The publishing history remains somewhat obscure, but apparently a set of 24 designs was issued circa 1771, both as single sheets and bound together in albums. Then a second set of 24 additional designs was issued the following year, but these are not commonly found today, possibly because of the loss of the prints and woodblocks in a widespread fire that struck Edo in 2/1772, damaging the publisher's workshop. Also, the series may not have been a financial success, which could have contributed to the rarity of the second group.

Artistically both Ise sets have proven to be important as early indicators of Shunshô's skills in areas other than actor portraiture. In many of these classical Ise subjects Shunshô introduced strong narrative elements that distinguish his work from the more atmospheric productions of Harunobu.

The image on the immediate right is an example from the rare second set of Ise subjects. It is considered one of the best designs from either group. The print includes the kana character for 'se' within a circle (each of the 48 designs in the Ise series has one of the iroha or Japanese syllabary characters) and a poem from Episode 56 of the Ise monogatari. Episode 56 contains only a brief headnote, which says that a man was tortured by love, his suffering becoming unendurable and compelling him to express his feelings in the poem (included at the top of the print within the cusped cloud). It also says that as night approaches, the dew (which is a conventional poetic metaphor for tears) clings to his sleeve as it might to the thatched roof of a simple hut.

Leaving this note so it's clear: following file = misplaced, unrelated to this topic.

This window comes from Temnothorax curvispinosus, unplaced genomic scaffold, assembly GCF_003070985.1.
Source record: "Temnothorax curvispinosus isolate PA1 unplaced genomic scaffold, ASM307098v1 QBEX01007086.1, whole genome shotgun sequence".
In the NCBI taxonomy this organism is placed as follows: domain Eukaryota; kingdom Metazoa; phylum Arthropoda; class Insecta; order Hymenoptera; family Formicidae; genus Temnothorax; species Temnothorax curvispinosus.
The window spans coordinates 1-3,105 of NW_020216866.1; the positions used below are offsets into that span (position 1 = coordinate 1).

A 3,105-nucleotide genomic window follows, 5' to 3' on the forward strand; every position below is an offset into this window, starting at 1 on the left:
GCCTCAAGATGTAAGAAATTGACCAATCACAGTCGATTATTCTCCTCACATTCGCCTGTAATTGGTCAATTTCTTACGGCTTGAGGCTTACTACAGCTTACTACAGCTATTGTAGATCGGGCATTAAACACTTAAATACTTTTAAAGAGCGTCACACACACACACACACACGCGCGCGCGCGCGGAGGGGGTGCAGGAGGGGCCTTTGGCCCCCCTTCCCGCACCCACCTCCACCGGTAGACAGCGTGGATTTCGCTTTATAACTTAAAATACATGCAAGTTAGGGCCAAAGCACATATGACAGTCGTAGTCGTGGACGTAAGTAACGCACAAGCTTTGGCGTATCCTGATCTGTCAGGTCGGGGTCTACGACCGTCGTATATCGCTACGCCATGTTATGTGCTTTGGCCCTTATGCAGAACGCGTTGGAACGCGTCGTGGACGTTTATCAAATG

The style appears to be a blend of Sukenobu, Suzuki Harunobu, classical Tosa school album paintings, and Shunshô himself, and the result is charming. A young court woman admires the dew on autumn grasses, a traditional subject with classical associations. The scene also evokes the Ise poem. Displaying an attractive range of colors (although here the purple of the outer robe is slightly faded), the print confirms that Shunshô and his printers were skilled colorists. The grasses and flowers are delicately rendered, as are the woman's hand and hair. The drawing of the face is Shunshô's own, and although it may remind us of Harunobu, Shunshô's approach to feminine physiognomy seems a bit earthier by comparison.© 1999-2001 by John Fiorillo

BIBLIOGRAPHY

  • Asano, Shûgô: "Shunshô's 'Fûryû nishiki-e Ise monogatari (Tales of Ise), Introduction of Material," in Ukiyo-e Geijutsu, vol. 96 (1988), pp. 32-44.
  • Clark, Tim: "Shunshô's 'Fûryû nishiki-e Ise monogatari (Tales of Ise), Part Two," in Ukiyo-e Geijutsu, vol. 100 (1991), pp. 72-81.
  • Clark, Tim and Ueda, Osamu: The Actor's Image. Chicago: The Art Institute of Chicago, 1994, pp. 184-191.
  • McCullough, Helen Craig: Tales of Ise: Lyrical Episodes from Tenth-Century Japan. Stanford: Stanford University Press, 1968.
  • Smith, Henry: "Actor Prints: Shunshô, Bunchô, and the Katsukawa School," in: The Actor's Image, Ueda & Clark, 1995, pp. 20-2.
  • Tsuchihashi, P.: Japanese Chronological Tables from 601 to 1872. Tokyo: Sophia University, 1952, p. 102.